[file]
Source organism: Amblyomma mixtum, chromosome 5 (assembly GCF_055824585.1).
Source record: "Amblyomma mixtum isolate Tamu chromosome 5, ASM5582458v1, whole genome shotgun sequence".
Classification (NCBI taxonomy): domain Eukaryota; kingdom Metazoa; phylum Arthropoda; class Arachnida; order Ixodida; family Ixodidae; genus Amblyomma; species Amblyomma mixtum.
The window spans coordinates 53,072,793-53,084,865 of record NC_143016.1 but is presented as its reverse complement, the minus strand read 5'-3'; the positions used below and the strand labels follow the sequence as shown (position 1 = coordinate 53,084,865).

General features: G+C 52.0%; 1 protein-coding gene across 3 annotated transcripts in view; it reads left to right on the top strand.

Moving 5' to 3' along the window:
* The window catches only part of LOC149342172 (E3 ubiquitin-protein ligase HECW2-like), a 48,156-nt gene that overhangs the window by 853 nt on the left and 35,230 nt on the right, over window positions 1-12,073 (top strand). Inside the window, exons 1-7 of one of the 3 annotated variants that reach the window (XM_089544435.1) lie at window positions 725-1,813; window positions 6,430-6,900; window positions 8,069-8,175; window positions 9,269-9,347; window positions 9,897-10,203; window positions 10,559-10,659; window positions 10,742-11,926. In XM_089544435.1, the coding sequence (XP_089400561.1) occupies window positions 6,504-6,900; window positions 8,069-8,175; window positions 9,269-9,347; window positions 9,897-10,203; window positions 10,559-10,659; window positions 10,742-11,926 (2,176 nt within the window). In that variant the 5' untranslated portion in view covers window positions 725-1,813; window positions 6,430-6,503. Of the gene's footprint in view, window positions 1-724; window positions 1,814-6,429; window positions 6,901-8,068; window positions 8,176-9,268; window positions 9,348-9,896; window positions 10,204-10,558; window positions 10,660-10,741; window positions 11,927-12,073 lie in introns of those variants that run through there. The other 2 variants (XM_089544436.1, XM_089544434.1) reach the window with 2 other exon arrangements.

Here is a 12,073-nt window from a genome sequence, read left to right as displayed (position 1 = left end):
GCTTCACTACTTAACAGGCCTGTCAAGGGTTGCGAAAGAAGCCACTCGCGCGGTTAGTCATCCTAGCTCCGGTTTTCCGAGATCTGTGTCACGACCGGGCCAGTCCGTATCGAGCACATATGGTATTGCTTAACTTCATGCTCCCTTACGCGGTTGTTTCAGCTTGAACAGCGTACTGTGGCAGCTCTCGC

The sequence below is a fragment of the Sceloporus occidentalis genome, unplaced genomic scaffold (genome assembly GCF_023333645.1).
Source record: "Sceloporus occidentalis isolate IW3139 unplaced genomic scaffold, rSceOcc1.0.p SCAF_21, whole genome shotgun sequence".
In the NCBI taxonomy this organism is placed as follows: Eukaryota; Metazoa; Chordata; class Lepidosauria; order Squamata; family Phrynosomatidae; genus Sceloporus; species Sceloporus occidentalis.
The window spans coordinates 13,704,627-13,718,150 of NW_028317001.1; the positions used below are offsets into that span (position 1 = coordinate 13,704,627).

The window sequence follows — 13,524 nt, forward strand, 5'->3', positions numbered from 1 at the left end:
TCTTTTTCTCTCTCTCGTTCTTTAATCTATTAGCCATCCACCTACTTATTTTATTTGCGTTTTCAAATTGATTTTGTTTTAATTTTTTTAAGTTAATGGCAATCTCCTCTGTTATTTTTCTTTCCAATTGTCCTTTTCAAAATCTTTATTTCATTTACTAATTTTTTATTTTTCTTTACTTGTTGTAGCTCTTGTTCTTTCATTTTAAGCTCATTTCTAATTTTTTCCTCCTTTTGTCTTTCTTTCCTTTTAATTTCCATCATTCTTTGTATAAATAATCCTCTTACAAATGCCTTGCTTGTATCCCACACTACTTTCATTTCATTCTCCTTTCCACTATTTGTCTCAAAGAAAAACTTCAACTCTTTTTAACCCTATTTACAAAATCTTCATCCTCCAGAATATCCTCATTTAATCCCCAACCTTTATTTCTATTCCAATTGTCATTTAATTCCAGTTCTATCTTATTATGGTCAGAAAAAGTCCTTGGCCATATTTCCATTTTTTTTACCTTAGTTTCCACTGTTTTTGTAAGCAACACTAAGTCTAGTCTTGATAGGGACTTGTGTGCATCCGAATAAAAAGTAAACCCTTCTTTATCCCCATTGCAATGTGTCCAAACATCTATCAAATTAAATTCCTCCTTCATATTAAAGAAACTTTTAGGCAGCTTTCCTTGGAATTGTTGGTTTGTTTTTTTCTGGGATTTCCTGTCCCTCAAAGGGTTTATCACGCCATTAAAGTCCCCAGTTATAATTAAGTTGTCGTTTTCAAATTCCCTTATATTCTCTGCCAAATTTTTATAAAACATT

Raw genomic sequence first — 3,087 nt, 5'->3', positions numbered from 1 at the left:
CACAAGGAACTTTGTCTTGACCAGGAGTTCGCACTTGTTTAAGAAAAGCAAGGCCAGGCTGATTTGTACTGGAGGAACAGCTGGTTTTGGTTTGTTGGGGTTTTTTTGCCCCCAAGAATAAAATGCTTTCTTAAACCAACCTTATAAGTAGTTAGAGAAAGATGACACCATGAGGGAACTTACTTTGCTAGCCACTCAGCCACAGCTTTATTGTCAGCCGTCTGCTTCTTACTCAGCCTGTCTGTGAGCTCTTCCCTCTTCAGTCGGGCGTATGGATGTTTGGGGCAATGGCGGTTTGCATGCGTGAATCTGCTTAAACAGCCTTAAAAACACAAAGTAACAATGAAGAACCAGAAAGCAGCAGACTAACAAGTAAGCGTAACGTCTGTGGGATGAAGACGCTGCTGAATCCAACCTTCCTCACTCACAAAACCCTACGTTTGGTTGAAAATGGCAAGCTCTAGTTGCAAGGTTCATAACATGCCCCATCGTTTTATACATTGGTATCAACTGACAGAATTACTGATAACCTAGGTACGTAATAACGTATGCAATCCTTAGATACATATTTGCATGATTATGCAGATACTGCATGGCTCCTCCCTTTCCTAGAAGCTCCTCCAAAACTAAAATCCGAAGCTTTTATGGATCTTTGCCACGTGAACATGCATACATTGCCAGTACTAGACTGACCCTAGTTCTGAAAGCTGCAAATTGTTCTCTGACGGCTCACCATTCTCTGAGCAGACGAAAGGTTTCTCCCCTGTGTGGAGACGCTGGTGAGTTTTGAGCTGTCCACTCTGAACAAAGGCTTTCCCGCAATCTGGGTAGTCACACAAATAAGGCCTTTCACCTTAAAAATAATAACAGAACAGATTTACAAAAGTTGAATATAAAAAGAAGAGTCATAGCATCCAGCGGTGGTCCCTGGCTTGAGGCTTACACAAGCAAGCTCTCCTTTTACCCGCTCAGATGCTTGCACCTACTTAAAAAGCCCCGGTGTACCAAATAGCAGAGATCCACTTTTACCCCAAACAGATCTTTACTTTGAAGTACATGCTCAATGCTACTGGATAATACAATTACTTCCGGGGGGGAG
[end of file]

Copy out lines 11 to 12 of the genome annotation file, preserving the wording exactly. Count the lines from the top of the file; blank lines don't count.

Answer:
Source record: "Sceloporus occidentalis isolate IW3139 unplaced genomic scaffold, rSceOcc1.0.p SCAF_21, whole genome shotgun sequence".
In the NCBI taxonomy this organism is placed as follows: Eukaryota; Metazoa; Chordata; class Lepidosauria; order Squamata; family Phrynosomatidae; genus Sceloporus; species Sceloporus occidentalis.